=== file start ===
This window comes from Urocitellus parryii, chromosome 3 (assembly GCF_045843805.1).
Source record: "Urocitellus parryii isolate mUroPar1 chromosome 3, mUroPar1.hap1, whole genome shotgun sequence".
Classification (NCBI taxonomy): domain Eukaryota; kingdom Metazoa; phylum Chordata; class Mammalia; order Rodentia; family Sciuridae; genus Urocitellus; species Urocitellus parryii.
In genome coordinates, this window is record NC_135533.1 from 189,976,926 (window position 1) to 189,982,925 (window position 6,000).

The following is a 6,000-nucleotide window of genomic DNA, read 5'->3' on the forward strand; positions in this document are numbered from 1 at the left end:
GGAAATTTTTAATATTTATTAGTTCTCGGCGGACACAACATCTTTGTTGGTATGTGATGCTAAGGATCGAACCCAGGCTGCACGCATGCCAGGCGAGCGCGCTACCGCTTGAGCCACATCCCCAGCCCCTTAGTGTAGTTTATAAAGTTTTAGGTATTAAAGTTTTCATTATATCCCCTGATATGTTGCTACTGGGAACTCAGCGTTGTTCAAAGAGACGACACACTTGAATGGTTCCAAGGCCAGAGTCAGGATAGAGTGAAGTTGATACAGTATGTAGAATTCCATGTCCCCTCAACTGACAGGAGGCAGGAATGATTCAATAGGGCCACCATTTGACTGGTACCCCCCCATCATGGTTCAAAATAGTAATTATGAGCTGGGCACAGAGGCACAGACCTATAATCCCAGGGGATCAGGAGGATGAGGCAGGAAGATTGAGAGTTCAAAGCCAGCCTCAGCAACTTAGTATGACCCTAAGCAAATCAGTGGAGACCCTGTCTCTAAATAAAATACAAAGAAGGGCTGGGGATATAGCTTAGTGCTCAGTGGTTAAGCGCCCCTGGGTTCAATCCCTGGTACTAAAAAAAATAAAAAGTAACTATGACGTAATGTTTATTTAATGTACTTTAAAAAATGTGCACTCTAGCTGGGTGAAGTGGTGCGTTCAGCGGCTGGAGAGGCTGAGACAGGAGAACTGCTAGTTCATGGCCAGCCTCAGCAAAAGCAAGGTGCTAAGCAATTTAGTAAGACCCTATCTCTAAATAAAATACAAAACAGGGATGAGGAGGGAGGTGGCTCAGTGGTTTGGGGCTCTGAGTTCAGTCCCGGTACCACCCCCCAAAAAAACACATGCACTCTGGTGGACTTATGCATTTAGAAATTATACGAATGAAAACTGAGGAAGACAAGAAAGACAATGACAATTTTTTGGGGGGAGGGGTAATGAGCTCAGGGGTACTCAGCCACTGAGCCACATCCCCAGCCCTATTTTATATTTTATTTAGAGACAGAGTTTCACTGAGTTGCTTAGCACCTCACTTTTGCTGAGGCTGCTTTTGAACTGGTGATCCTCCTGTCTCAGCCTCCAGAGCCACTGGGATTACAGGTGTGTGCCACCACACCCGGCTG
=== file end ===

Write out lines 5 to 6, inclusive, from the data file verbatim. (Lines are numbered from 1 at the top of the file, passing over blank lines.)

The following is a 6,000-nucleotide window of genomic DNA, read 5'->3' on the forward strand; positions in this document are numbered from 1 at the left end:
GGAAATTTTTAATATTTATTAGTTCTCGGCGGACACAACATCTTTGTTGGTATGTGATGCTAAGGATCGAACCCAGGCTGCACGCATGCCAGGCGAGCGCGCTACCGCTTGAGCCACATCCCCAGCCCCTTAGTGTAGTTTATAAAGTTTTAGGTATTAAAGTTTTCATTATATCCCCTGATATGTTGCTACTGGGAACTCAGCGTTGTTCAAAGAGACGACACACTTGAATGGTTCCAAGGCCAGAGTCAGGATAGAGTGAAGTTGATACAGTATGTAGAATTCCATGTCCCCTCAACTGACAGGAGGCAGGAATGATTCAATAGGGCCACCATTTGACTGGTACCCCCCCATCATGGTTCAAAATAGTAATTATGAGCTGGGCACAGAGGCACAGACCTATAATCCCAGGGGATCAGGAGGATGAGGCAGGAAGATTGAGAGTTCAAAGCCAGCCTCAGCAACTTAGTATGACCCTAAGCAAATCAGTGGAGACCCTGTCTCTAAATAAAATACAAAGAAGGGCTGGGGATATAGCTTAGTGCTCAGTGGTTAAGCGCCCCTGGGTTCAATCCCTGGTACTAAAAAAAATAAAAAGTAACTATGACGTAATGTTTATTTAATGTACTTTAAAAAATGTGCACTCTAGCTGGGTGAAGTGGTGCGTTCAGCGGCTGGAGAGGCTGAGACAGGAGAACTGCTAGTTCATGGCCAGCCTCAGCAAAAGCAAGGTGCTAAGCAATTTAGTAAGACCCTATCTCTAAATAAAATACAAAACAGGGATGAGGAGGGAGGTGGCTCAGTGGTTTGGGGCTCTGAGTTCAGTCCCGGTACCACCCCCCAAAAAAACACATGCACTCTGGTGGACTTATGCATTTAGAAATTATACGAATGAAAACTGAGGAAGACAAGAAAGACAATGACAATTTTTTGGGGGGAGGGGTAATGAGCTCAGGGGTACTCAGCCACTGAGCCACATCCCCAGCCCTATTTTATATTTTATTTAGAGACAGAGTTTCACTGAGTTGCTTAGCACCTCACTTTTGCTGAGGCTGCTTTTGAACTGGTGATCCTCCTGTCTCAGCCTCCAGAGCCACTGGGATTACAGGTGTGTGCCACCACACCCGGCTG